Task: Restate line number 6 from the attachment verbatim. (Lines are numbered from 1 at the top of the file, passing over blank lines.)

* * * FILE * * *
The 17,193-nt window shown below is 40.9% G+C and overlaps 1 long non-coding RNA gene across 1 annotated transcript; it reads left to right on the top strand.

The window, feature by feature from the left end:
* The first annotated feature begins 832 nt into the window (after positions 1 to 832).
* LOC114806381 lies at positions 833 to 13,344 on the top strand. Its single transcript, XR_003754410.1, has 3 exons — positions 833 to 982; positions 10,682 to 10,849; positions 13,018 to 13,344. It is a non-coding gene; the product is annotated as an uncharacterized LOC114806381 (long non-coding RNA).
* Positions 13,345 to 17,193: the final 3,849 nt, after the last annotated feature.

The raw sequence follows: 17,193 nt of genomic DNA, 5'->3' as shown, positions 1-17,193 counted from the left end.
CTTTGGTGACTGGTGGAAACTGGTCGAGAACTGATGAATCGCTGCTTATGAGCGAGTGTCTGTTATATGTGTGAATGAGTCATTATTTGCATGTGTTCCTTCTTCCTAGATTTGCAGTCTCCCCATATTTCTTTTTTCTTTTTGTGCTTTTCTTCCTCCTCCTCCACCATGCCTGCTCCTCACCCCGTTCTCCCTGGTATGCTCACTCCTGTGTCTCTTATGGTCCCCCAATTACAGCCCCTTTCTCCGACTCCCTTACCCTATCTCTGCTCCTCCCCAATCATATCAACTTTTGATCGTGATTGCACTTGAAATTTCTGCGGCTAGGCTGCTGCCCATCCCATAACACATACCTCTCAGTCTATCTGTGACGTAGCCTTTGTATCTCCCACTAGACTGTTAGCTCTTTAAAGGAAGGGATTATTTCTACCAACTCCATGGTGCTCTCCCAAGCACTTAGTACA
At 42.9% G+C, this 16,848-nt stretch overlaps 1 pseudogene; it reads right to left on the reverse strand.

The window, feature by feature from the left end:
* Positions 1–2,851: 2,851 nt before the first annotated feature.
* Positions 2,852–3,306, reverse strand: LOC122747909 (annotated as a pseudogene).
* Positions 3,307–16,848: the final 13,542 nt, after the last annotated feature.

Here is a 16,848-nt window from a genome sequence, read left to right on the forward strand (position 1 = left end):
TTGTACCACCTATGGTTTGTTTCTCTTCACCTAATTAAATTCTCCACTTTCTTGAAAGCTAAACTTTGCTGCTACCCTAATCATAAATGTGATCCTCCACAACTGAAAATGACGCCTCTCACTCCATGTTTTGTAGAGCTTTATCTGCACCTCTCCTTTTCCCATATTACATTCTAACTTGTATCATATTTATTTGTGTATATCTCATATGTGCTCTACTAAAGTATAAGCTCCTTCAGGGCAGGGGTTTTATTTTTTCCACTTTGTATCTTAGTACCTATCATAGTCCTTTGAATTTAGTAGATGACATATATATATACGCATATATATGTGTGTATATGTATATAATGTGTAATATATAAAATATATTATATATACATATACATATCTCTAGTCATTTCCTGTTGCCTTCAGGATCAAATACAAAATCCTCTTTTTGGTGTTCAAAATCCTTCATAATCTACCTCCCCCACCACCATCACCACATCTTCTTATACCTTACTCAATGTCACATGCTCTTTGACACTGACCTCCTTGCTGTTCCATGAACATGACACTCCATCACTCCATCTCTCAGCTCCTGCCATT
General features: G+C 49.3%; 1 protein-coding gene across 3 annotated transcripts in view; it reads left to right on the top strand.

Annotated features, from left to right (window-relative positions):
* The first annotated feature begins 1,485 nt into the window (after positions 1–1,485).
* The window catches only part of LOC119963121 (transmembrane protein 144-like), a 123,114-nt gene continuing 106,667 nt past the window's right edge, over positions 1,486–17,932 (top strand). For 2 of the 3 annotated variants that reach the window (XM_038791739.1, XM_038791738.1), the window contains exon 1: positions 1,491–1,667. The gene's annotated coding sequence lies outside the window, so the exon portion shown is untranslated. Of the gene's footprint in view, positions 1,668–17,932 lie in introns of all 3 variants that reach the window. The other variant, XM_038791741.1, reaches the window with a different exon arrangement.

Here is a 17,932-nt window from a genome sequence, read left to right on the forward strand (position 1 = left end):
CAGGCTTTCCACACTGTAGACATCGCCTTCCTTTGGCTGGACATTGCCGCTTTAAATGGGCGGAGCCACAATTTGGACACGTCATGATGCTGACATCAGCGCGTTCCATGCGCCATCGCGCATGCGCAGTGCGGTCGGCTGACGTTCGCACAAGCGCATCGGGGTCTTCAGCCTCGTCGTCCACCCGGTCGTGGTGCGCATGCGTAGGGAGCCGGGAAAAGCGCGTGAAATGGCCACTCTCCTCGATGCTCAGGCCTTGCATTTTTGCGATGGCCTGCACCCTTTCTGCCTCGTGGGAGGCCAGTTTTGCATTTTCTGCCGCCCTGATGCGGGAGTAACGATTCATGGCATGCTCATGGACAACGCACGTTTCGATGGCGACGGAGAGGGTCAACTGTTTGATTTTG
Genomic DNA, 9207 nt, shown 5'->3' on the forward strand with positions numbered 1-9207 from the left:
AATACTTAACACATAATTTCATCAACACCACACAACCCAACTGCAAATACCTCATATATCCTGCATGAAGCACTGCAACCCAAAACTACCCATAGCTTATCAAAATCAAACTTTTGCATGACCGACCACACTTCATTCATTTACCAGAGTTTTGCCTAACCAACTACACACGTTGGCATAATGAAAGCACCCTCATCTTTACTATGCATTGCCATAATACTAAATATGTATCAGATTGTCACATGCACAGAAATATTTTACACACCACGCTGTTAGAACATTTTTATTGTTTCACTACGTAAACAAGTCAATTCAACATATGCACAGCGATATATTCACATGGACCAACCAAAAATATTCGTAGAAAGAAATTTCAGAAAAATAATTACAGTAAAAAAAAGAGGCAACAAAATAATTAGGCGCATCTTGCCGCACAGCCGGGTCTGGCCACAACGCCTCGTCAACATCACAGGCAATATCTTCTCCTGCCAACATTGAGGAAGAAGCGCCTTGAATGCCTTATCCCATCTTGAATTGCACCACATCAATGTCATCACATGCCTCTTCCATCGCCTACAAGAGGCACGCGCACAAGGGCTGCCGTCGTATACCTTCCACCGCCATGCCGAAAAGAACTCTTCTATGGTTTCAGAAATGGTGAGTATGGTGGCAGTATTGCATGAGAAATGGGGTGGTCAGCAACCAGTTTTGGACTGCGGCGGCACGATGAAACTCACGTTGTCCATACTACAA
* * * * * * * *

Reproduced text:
The raw sequence follows: 17,193 nt of genomic DNA, 5'->3' as shown, positions 1-17,193 counted from the left end.